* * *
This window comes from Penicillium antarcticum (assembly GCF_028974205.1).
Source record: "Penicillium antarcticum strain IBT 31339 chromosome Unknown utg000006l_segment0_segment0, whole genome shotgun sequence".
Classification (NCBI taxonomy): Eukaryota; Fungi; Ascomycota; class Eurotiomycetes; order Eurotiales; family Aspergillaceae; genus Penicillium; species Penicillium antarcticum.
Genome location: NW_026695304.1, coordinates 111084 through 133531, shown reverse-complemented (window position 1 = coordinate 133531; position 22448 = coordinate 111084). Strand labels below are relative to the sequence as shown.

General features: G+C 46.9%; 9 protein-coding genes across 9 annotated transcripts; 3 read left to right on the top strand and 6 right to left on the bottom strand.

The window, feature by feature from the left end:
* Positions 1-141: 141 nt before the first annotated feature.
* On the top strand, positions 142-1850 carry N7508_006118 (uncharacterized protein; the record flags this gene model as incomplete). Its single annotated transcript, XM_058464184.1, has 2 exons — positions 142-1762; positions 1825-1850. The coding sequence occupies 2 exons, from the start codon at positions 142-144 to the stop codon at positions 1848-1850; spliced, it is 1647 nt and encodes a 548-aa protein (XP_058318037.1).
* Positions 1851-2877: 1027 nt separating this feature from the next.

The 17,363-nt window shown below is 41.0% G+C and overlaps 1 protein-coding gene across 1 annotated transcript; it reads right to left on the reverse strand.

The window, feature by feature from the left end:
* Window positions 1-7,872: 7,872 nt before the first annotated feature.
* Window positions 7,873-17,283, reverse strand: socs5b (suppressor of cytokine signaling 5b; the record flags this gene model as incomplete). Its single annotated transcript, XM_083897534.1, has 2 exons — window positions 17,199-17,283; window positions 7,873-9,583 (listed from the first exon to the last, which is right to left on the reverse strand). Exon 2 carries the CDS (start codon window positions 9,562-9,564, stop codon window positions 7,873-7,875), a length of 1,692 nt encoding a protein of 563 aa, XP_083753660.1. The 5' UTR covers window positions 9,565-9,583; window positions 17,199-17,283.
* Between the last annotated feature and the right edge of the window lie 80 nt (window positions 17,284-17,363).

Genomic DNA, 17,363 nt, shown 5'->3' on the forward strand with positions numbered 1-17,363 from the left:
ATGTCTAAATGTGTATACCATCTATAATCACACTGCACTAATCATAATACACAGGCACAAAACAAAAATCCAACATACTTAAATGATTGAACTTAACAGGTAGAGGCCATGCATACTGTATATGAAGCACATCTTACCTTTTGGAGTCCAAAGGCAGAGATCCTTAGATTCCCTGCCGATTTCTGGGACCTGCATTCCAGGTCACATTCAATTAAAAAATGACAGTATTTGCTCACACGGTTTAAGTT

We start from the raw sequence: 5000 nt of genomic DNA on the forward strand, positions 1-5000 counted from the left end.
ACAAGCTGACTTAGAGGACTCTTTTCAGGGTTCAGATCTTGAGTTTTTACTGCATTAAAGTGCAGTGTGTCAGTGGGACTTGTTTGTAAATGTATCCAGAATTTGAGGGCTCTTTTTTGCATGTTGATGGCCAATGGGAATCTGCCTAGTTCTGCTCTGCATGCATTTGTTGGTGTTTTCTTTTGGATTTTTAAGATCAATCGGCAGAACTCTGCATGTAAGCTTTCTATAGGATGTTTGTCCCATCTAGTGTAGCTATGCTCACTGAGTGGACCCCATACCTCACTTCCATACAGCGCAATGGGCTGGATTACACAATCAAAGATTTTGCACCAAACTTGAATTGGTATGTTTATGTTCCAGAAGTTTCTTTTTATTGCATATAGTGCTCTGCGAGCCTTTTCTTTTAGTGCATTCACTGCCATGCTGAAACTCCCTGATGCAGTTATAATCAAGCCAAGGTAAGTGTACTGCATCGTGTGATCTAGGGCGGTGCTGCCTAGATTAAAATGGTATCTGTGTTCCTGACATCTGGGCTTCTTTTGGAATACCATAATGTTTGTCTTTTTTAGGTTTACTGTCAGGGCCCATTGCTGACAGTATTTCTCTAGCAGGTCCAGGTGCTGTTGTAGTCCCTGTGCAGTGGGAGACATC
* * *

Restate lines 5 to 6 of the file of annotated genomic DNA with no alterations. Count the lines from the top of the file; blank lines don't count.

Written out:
General features: G+C 46.9%; 9 protein-coding genes across 9 annotated transcripts; 3 read left to right on the top strand and 6 right to left on the bottom strand.

The window, feature by feature from the left end: